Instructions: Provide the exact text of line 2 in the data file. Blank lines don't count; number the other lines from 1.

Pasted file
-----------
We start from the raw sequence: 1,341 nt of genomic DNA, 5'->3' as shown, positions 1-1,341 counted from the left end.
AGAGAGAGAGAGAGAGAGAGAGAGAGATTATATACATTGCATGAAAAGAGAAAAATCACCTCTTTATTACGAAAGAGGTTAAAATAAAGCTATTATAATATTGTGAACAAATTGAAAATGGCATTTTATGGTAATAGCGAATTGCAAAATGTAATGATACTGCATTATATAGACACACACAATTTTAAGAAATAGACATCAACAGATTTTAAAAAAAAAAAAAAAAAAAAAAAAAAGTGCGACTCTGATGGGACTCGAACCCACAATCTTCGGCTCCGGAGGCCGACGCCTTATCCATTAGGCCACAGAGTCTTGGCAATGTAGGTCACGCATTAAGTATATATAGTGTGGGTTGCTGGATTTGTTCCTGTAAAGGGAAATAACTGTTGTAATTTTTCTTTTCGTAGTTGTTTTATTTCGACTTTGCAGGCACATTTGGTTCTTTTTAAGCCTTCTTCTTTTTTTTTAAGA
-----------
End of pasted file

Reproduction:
AGAGAGAGAGAGAGAGAGAGAGAGAGATTATATACATTGCATGAAAAGAGAAAAATCACCTCTTTATTACGAAAGAGGTTAAAATAAAGCTATTATAATATTGTGAACAAATTGAAAATGGCATTTTATGGTAATAGCGAATTGCAAAATGTAATGATACTGCATTATATAGACACACACAATTTTAAGAAATAGACATCAACAGATTTTAAAAAAAAAAAAAAAAAAAAAAAAAAGTGCGACTCTGATGGGACTCGAACCCACAATCTTCGGCTCCGGAGGCCGACGCCTTATCCATTAGGCCACAGAGTCTTGGCAATGTAGGTCACGCATTAAGTATATATAGTGTGGGTTGCTGGATTTGTTCCTGTAAAGGGAAATAACTGTTGTAATTTTTCTTTTCGTAGTTGTTTTATTTCGACTTTGCAGGCACATTTGGTTCTTTTTAAGCCTTCTTCTTTTTTTTTAAGA